August 01, 2012

Little to change in relationships says Fiji Attorney-General

Updated 1 August 2012, 9:54 AEST

Is it premature or timely? That seems to be the main reaction to the decision by the Australian and New Zealand Government to restore diplomatic ties with Fiji and relax some of the sanctions against the interim government of Frank Bainimarama.

Since the decision was taken at a meeting of foreign ministers in Sydney on Monday we've not heard from the interim government because Fiji's Foreign Minister, Ratu Inoke Kubuabola, was not available to talk to the media.
Presenter: Geraldine Coutts
Speaker: Aiyaz Sayed-Khaiyum, Attorney-General, Fiji
SAYED-KHAIYUM: Well I mean it's technically incorrect to say that diplomatic ties did not exist prior to this. I mean they were still there, but the Australian and New Zealand perspective it's fairly cold and they did have some sanctions in place. It is unfortunate though I think that it has come this late I suppose, but, of course, we've always been willing to engage with all our neighbours and we've always had an open door policy, so obviously this move by Australia and New Zealand is welcome.
ALY: But you've also had or at least Australia has had human rights concerns, freedom of speech concerns, democracy deficit concerns if I can put it that way with Fiji. Have any of those concerns been allayed?
SAYED-KHAIYUM: Well, I think you need to look at the position of the Australian government in the first place. I mean the Bainimarama government has maintained a completely different position. If anybody knows about the history of Fiji, we had two coups in 1987, we had a coup in 2000, we had democratically elected government removed, we had the prime minister in 2000 was held captive for 36 days as a hostage. Yet the Australian and New Zealand government in '87 and 2000 saw it fit to immediately almost engage with the subsequent governments that were appointed that would be illegal as was held by the court subsequently. So this time round they took a very different position and in fact if you look at our prime minister's call and his objection and his motivation behind the Constitutional Reform, the abrogation, the subsequent abrogation by the president and the reforms by the government is essentially to address some very, very fundamental issues and problems that we have had and how we need to move forward on it. For example, Fiji has never had the basis of a common and equal citizenry I mean in Australia, I mean you're an Australian and I'm sure of some different background, probably of immigrant background. However, the fact is you're an Australian and may be it's first generation, second generation. In Fiji, there are people here living for five generations, but they could not be called Fijian. So in order to run a modern nation, they need to have common and equal citizenry. Furthermore, you need to have one person, one vote, one value and this is what the Bainimarama government has been yelling from the tree tops for the past three or four years, and yet the Australian and New Zealand government did not seem to want to listen to that.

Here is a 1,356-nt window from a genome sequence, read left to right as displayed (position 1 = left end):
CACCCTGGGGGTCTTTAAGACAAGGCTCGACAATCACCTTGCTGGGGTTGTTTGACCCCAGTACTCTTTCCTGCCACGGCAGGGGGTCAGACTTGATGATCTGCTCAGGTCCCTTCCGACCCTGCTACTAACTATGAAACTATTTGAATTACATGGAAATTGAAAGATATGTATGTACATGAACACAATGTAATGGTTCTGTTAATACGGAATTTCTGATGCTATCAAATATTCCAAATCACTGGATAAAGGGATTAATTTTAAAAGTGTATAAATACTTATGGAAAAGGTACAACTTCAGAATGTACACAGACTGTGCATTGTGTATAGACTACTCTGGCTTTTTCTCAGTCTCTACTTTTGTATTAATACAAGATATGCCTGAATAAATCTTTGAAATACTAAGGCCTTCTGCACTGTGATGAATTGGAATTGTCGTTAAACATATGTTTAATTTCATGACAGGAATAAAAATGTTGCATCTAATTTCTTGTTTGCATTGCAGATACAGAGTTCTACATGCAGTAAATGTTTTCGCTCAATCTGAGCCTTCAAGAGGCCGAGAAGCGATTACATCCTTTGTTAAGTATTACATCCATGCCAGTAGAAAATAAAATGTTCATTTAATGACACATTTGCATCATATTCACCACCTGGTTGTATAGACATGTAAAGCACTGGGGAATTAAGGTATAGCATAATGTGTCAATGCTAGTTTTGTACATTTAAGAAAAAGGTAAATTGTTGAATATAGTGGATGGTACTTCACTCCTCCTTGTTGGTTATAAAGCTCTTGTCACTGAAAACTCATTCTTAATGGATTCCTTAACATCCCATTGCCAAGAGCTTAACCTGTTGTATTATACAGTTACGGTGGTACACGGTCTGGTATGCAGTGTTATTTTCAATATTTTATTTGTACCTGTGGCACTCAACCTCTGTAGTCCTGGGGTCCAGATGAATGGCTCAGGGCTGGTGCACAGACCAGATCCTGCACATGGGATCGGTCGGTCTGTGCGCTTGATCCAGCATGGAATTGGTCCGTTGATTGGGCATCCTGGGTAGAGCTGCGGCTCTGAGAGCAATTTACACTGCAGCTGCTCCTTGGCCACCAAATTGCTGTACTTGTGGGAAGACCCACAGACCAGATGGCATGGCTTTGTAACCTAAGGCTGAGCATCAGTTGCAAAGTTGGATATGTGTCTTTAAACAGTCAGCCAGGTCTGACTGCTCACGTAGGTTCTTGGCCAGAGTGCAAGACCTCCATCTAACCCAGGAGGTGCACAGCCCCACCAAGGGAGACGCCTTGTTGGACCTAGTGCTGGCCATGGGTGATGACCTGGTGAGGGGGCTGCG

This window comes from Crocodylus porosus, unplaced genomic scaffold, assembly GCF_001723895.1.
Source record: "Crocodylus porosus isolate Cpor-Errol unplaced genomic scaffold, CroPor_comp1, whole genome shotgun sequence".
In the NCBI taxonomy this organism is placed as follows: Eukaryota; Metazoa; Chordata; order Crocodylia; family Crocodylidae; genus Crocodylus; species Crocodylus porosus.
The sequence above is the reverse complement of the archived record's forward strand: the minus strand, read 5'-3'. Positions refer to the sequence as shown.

In respect to some of human rights issues, those issues have been worked out and if fact if you look at some of the breaches of the rights that took place in 2000 and '87, there far more fundamental than detrimental, that is has led to a massive migration from Fiji. So I think it needs to be put into perspective. You need to get a reasonable cliche terms and look at what exactly we are doing in Fiji and what was the objective of the government over the past three years and indeed going forward.
ALY: Well, let's have a look at what you are doing in Fiji. I understand there is a constitutional process underway and the idea is to hold elections in 2014 that you're up for consultation now on the new Constitution. You also want to register voters electronically, so that's kind of the background of this, but at the same time, there is no free press in Fiji and perhaps I'm missing something, but I'm not sure what signs there are that one is about to emerge. Can you really have democratic reform and constitutional reform in the absence of a free press?